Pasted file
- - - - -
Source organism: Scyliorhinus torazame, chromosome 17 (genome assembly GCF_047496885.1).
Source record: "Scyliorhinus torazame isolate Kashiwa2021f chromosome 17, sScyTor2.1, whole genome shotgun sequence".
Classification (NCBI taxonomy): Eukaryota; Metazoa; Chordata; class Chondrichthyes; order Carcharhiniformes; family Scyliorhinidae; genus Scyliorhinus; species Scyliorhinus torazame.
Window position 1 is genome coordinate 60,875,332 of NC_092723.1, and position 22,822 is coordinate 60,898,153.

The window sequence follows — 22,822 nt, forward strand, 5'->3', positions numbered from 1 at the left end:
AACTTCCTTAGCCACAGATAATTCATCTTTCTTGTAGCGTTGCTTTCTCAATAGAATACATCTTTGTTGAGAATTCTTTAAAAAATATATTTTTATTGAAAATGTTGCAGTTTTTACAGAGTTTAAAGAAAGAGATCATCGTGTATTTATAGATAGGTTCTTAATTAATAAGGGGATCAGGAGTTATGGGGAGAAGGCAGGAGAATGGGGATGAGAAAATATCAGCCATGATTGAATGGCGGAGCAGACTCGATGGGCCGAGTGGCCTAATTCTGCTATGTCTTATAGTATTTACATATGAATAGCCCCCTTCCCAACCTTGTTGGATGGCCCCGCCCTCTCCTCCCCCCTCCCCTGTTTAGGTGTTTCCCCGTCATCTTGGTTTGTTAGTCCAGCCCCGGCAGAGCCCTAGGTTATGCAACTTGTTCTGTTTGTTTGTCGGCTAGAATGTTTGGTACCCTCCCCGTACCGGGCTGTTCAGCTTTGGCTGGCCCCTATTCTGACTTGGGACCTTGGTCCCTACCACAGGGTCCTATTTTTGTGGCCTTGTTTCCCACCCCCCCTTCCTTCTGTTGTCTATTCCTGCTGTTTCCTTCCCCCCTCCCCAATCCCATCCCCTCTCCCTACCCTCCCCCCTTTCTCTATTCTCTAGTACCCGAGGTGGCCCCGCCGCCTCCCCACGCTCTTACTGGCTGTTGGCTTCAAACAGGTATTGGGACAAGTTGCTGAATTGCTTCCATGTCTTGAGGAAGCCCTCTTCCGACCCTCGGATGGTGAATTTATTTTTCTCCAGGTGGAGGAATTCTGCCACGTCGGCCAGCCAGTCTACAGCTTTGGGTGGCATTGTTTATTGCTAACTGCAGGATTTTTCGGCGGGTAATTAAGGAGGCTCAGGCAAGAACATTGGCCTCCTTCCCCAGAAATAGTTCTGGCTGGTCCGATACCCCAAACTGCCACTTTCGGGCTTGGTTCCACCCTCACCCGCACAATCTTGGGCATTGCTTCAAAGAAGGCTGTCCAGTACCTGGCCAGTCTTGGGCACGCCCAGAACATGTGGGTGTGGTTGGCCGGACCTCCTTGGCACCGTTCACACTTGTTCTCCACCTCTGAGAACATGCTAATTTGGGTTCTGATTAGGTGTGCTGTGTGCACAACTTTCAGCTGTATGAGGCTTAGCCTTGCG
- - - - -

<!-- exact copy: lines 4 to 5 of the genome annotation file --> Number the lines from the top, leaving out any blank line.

Window position 1 is genome coordinate 60,875,332 of NC_092723.1, and position 22,822 is coordinate 60,898,153.

The window sequence follows — 22,822 nt, forward strand, 5'->3', positions numbered from 1 at the left end: